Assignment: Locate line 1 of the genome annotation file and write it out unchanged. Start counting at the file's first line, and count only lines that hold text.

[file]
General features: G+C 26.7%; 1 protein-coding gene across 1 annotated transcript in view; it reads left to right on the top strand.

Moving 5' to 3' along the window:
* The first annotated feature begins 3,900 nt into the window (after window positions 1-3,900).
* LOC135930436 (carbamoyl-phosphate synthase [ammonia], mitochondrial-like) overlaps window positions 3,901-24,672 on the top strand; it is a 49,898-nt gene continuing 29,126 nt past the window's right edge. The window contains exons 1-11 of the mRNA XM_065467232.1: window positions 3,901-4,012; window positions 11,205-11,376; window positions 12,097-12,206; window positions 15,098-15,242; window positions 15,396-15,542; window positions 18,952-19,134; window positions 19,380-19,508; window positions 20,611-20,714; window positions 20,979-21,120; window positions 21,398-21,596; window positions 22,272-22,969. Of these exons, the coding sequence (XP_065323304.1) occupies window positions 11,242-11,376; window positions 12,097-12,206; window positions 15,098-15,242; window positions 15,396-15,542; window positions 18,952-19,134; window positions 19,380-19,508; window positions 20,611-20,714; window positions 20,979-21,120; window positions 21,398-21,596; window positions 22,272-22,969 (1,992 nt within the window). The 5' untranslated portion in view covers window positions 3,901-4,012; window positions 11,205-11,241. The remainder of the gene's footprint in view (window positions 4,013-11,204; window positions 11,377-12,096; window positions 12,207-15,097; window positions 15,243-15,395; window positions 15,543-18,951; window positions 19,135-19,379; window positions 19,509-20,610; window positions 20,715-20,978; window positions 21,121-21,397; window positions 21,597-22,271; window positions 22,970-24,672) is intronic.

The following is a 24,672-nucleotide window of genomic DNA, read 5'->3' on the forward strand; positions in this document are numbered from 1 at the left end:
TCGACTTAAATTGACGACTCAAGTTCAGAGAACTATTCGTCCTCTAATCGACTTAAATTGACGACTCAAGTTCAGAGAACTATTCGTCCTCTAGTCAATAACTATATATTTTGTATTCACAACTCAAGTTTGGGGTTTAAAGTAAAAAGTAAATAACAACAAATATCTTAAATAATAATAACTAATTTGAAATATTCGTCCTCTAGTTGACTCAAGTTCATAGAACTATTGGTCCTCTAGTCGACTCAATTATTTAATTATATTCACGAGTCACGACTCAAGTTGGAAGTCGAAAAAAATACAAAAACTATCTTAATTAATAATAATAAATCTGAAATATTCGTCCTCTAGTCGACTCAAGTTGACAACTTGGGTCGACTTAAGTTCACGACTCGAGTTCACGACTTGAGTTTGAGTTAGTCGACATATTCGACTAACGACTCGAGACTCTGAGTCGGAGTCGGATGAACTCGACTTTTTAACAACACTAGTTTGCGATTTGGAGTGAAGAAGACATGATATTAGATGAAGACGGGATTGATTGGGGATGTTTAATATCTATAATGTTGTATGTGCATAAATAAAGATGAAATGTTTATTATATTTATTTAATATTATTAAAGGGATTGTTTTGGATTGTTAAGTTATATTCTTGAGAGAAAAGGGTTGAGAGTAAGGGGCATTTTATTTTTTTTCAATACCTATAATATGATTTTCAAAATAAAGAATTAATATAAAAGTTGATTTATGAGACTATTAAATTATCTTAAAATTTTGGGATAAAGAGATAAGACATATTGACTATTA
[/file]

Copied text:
General features: G+C 26.7%; 1 protein-coding gene across 1 annotated transcript in view; it reads left to right on the top strand.